Did you notice a sequence? “He was glad.” He was encouraged by the new life and sincere faith he found, and so he encouraged the new believers in what they were doing and how well they were doing so. “He encouraged them!” He gave them inner courage and confidence to continue in a job well done. Have you ever needed that, and receiving it made all the difference in your energy and persistence to continue? Are you being that point of encouragement to someone?

I would suggest that Barnabas, true to his nature, came expecting to find something for which to encourage these new believers. If they were anything like you or me, there were probably numerous things that could have been better, various things that could have been accurately critiqued. He wasn’t looking for those things; Barnabas was looking for whatever good things he could affirm and reinforce to encourage their continuing growth. The best way to correct the things that lack is to encourage a person who is trying to do better.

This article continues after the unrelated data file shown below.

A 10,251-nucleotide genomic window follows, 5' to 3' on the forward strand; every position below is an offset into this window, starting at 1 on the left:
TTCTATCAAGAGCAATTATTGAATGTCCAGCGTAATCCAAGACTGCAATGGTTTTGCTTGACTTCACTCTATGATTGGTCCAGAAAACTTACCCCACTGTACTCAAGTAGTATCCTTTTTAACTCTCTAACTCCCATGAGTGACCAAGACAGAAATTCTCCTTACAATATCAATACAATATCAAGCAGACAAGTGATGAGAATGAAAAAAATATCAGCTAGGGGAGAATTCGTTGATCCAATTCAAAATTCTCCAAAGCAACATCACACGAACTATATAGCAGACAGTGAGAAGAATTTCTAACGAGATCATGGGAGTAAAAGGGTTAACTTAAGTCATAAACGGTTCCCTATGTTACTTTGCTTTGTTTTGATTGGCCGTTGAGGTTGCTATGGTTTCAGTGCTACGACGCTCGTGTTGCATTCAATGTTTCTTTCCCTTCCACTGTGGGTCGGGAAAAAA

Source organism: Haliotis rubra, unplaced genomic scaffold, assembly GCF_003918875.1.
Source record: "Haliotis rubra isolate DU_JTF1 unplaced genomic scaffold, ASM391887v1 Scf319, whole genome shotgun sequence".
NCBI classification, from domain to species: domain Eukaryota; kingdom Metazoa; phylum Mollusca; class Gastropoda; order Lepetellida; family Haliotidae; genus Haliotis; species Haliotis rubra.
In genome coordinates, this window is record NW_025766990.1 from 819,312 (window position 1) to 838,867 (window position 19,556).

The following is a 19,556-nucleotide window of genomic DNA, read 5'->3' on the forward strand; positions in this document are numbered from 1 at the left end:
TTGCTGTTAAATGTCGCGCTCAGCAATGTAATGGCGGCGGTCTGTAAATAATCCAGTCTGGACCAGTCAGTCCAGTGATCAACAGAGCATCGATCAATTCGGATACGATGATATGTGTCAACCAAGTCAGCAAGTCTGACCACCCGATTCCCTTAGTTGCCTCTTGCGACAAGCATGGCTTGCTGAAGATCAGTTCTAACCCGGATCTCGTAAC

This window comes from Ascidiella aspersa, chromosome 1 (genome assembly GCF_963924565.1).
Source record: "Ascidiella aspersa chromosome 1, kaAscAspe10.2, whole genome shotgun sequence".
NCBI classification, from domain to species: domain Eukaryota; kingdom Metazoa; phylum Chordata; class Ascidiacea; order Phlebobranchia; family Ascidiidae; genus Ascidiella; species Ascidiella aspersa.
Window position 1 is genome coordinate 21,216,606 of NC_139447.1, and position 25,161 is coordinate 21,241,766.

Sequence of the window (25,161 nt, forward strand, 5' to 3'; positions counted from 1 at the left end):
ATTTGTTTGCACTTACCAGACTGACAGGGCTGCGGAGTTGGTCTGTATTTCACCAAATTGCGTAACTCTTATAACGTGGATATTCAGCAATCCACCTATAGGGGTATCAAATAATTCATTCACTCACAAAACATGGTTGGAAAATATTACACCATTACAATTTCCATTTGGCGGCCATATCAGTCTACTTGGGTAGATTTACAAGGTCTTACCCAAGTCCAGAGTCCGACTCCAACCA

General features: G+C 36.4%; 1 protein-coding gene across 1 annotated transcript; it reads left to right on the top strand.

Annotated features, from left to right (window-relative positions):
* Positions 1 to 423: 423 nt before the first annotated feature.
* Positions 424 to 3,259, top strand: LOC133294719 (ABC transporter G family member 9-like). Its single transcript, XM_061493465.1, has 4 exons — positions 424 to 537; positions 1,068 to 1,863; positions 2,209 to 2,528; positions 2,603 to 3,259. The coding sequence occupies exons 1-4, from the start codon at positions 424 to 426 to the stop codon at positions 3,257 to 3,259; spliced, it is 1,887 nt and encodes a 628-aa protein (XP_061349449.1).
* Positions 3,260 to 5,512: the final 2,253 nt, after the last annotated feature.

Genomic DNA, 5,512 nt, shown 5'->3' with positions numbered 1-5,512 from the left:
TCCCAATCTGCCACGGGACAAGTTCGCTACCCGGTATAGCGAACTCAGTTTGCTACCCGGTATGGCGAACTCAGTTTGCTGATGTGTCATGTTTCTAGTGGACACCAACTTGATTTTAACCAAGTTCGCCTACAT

I have observed that people usually find what you are looking for. If you are looking for things to correct, you can find them. Look for things to commend; you can find plenty of those as well. People are usually better at the first of those two. “May our Lord Jesus Christ and God our Father, who loved us and by His grace gave us eternal encouragement and good hope, encourage your hearts and strengthen you in every good deed and word.” 2 Thessalonians 2:16-17 NIV. When you encourage others, you are doing the work of God. See Romans 15:4-8 NIV.

My prayer for you today is that you learn the skill of encouraging others.

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Encouragers

March 9th, 2011